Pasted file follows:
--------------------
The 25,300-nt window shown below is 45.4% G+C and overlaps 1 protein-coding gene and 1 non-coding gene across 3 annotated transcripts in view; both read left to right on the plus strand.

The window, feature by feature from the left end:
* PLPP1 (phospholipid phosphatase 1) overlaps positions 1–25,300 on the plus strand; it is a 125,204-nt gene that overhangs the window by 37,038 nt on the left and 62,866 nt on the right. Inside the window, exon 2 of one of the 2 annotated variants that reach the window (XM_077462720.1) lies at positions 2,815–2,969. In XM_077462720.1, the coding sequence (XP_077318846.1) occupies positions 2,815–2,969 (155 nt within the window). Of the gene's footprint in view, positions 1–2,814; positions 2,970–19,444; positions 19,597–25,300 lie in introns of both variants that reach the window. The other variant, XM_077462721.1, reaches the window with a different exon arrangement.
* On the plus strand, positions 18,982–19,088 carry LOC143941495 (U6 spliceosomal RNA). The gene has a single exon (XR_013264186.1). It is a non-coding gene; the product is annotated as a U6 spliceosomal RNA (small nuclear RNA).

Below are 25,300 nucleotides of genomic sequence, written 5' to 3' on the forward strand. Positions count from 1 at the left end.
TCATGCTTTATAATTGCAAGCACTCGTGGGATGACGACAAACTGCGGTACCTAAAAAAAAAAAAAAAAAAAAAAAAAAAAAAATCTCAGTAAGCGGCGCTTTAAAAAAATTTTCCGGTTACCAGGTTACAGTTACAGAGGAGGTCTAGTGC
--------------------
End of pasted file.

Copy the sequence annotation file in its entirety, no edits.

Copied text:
The 25,300-nt window shown below is 45.4% G+C and overlaps 1 protein-coding gene and 1 non-coding gene across 3 annotated transcripts in view; both read left to right on the plus strand.

The window, feature by feature from the left end:
* PLPP1 (phospholipid phosphatase 1) overlaps positions 1–25,300 on the plus strand; it is a 125,204-nt gene that overhangs the window by 37,038 nt on the left and 62,866 nt on the right. Inside the window, exon 2 of one of the 2 annotated variants that reach the window (XM_077462720.1) lies at positions 2,815–2,969. In XM_077462720.1, the coding sequence (XP_077318846.1) occupies positions 2,815–2,969 (155 nt within the window). Of the gene's footprint in view, positions 1–2,814; positions 2,970–19,444; positions 19,597–25,300 lie in introns of both variants that reach the window. The other variant, XM_077462721.1, reaches the window with a different exon arrangement.
* On the plus strand, positions 18,982–19,088 carry LOC143941495 (U6 spliceosomal RNA). The gene has a single exon (XR_013264186.1). It is a non-coding gene; the product is annotated as a U6 spliceosomal RNA (small nuclear RNA).

Below are 25,300 nucleotides of genomic sequence, written 5' to 3' on the forward strand. Positions count from 1 at the left end.
TCATGCTTTATAATTGCAAGCACTCGTGGGATGACGACAAACTGCGGTACCTAAAAAAAAAAAAAAAAAAAAAAAAAAAAAAATCTCAGTAAGCGGCGCTTTAAAAAAATTTTCCGGTTACCAGGTTACAGTTACAGAGGAGGTCTAGTGC